Some of Ithaca College’s brightest and most creative students will present their impressive research at the 19th Annual James J. Whalen Academic Symposium on Thursday, April 14.
Four hundred and twenty students representing 49 departments will participate by giving oral presentations or displaying posters and other creative works. There will be 326 presentations in total.
Presentations will be grouped by the theme areas of IC’s Integrative Core Curriculum: Identities; Inquiries, Imagination and Innovation; Mind, Body, Spirit; Power and Justice; The Quest for a Sustainable Future; and A World of Systems.
Awards will be given to 16 presentations in seven different categories at the conclusion of the symposium. Student presenters hoping to win an award had to submit project abstracts for consideration. From that pool, 60 finalists were chosen by a faculty panel.
“I’m really excited about the Whalen Symposium this year,” said Yvonne Rogalski, chair of the steering committee and assistant professor in the Department of Speech-Language Pathology and Audiology. “We had over 140 students enter in the first round for an award, making this the most competitive symposium to date.”
Rogalski is particularly excited about this year’s keynote address, which will be given by Professor of physics and astronomy Luke Keller and senior Madison Mangano.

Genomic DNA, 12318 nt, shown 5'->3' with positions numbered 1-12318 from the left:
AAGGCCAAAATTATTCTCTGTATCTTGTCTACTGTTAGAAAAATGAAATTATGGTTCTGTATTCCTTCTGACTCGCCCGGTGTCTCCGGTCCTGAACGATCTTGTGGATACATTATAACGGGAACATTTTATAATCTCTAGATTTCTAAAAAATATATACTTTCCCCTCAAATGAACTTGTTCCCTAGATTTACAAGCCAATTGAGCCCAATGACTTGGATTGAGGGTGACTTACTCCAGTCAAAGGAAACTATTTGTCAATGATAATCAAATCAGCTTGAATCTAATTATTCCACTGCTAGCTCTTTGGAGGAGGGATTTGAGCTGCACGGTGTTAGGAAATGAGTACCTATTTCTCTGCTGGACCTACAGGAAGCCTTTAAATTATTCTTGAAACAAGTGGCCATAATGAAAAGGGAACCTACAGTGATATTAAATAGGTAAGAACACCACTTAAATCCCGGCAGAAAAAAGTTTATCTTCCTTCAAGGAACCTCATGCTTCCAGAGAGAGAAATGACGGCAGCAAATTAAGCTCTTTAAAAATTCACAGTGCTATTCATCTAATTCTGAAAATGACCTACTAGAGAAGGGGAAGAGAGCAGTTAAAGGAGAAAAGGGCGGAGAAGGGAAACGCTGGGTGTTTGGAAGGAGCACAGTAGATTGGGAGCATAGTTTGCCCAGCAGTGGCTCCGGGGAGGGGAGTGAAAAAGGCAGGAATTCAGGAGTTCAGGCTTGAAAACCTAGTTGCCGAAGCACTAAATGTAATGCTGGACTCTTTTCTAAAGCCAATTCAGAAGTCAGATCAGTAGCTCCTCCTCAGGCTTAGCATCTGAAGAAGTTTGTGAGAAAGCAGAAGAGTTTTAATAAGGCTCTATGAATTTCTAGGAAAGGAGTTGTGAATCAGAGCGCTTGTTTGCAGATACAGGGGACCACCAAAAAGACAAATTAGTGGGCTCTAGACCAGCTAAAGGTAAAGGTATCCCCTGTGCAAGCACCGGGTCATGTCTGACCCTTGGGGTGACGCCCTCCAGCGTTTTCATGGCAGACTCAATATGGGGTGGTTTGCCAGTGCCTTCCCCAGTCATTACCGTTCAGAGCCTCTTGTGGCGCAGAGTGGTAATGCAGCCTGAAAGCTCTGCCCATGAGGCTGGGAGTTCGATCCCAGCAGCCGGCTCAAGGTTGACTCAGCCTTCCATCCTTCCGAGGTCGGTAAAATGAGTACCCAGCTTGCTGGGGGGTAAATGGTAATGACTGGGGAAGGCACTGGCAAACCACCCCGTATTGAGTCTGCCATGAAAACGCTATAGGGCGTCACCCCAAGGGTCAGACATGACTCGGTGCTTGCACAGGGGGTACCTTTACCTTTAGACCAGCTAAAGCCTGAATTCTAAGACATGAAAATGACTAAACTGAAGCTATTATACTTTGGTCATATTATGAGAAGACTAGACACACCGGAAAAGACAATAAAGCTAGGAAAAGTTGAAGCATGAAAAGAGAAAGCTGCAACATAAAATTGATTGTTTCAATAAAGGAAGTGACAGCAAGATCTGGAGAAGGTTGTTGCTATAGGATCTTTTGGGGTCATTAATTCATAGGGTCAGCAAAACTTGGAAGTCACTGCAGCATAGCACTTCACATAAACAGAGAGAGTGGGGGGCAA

“We’ve never had a keynote address quite like this and I think that it’s meaningful for the students to see a fellow student sharing her research,” said Rogalski. “It’s very inspiring.”
Keller and Mangano will present Mangano’s senior thesis, entitled “Listening to the Atoms and Molecules of Distant Solar Systems.” Her research focuses on the use of sonification – the transformation of light signals into audio signals – to analyze complex spectral data sets.
“It’s really exciting to have a chance to talk about the thesis research that I’ve been doing for over a year now,” said Mangano. “There’s a chance to get people more interested in astronomy and astrophysics and help them understand it in a way that’s more accessible.
“It’s really important to me that people realize that it’s not just old guys in offices who understand what’s going on in the universe – everyone can,” she added.
The symposium, which is free and open to the public, will begin at 8:30 a.m. with the opening ceremony and keynote address in Emerson A, followed by oral and poster presentations running concurrently throughout the Campus Center until the closing ceremony begins at 3:50 p.m. A full schedule can be found on the Whalen Symposium website.